Does Wyoming Have An Epidemic Of Missing Women?

The tragic disappearance and death of Gabby Petito and the resulting social media firestorm put the state of Wyoming under a microscope. Millions watched in horror as officials combed vast stretches of Wyoming’s remote wilderness, eventually uncovering the remains of the 22-year-old #VanLife influencer (via AP News). While hers is perhaps the most famous of lives to be claimed in that region, the sad truth is that this turn of events is in no way an anomaly.

In fact, the haunting reality is that finding young females murdered and/or missing in the state of Wyoming is so widespread it could even be considered an epidemic. Insider reports that over the course of the past decade alone, hundreds of women and children have vanished in the wide Wyoming wilderness never to be heard from again. Their stories have been but a whisper, rarely spoken of publicly, and barely covered by major media outlets.

What makes these other hundreds of disappearances less noteworthy to news sources? The truth behind this phenomenon is one of racism and systemic oppression hundreds of years in the making.

In under a decade, more than 700 Indigenous people have vanished in Wyoming alone

The most recent study published by the local Missing and Murdered Indigenous Task Force suggests that there have been at least 700 incidents of Indigenous People disappearing, per InsiderBlack Hills Fox goes on to explain that while Native Americans only account for about 3% of Wyoming’s population overall, they represent 25% of all murder victims statewide. Of the 498 total murders that have been counted in the state’s totals between 2000 and 2019, remains have surfaced for approximately 71 Indigenous men and 34 Indigenous women. Hundreds more disappearances remain unsolved with the majority of the missing being woman and children. In a riveting interview with County 10, Missing and Murdered Indigenous People (MMIP) Task Force member Letara Lebeau summarized the plight with the following quote.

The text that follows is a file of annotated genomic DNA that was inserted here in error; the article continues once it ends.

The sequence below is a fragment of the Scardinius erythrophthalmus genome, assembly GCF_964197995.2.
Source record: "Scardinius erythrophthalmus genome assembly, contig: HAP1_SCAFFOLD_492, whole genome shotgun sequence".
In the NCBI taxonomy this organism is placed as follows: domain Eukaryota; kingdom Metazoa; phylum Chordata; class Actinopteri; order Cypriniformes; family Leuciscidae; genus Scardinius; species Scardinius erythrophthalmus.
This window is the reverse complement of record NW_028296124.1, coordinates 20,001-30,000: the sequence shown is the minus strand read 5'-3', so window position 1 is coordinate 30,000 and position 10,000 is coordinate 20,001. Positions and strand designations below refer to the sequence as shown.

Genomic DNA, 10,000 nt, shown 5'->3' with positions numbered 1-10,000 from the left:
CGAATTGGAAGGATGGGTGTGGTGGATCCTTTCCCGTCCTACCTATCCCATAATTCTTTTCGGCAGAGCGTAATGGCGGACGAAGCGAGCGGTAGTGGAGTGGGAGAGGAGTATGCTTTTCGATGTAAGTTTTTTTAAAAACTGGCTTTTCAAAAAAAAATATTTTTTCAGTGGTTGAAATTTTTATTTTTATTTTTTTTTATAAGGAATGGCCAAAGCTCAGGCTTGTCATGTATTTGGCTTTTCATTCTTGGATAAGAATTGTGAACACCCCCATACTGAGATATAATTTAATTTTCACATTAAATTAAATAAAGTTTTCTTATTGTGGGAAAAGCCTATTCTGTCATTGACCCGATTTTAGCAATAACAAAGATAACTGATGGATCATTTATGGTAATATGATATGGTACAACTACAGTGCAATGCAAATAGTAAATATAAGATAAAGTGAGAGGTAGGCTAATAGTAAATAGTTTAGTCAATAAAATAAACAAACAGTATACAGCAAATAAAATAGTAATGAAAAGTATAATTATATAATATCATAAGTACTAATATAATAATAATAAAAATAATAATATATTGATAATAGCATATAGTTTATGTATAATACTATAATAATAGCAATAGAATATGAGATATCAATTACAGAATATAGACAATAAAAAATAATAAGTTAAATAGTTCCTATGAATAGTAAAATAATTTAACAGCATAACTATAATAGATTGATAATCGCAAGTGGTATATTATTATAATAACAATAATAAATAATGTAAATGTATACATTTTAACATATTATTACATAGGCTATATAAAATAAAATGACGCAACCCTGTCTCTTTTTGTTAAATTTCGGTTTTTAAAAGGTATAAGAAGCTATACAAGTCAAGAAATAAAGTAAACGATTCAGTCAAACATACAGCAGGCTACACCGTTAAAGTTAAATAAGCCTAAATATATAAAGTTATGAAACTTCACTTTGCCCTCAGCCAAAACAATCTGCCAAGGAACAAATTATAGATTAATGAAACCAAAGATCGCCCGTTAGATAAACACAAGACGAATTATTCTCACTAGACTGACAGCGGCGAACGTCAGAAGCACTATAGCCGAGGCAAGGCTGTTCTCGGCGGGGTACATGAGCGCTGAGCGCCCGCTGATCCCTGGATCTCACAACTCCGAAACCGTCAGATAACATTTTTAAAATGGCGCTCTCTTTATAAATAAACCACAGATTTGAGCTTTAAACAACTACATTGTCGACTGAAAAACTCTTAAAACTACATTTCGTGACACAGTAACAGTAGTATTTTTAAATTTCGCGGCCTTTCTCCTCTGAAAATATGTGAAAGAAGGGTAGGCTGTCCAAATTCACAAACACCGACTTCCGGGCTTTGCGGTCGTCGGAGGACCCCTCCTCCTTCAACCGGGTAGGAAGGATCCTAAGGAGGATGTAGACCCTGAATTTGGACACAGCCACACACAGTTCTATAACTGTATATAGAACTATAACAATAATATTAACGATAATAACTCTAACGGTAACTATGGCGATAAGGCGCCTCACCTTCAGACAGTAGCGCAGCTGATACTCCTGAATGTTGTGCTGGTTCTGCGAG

“Most of these murders are committed by non-Native people on Native-owned land. Because of the lack of communication between state, local, and tribal law enforcement, it is difficult to begin the investigation process. These numbers speak for themselves, yet it is surprising to me how few people know about these events.”

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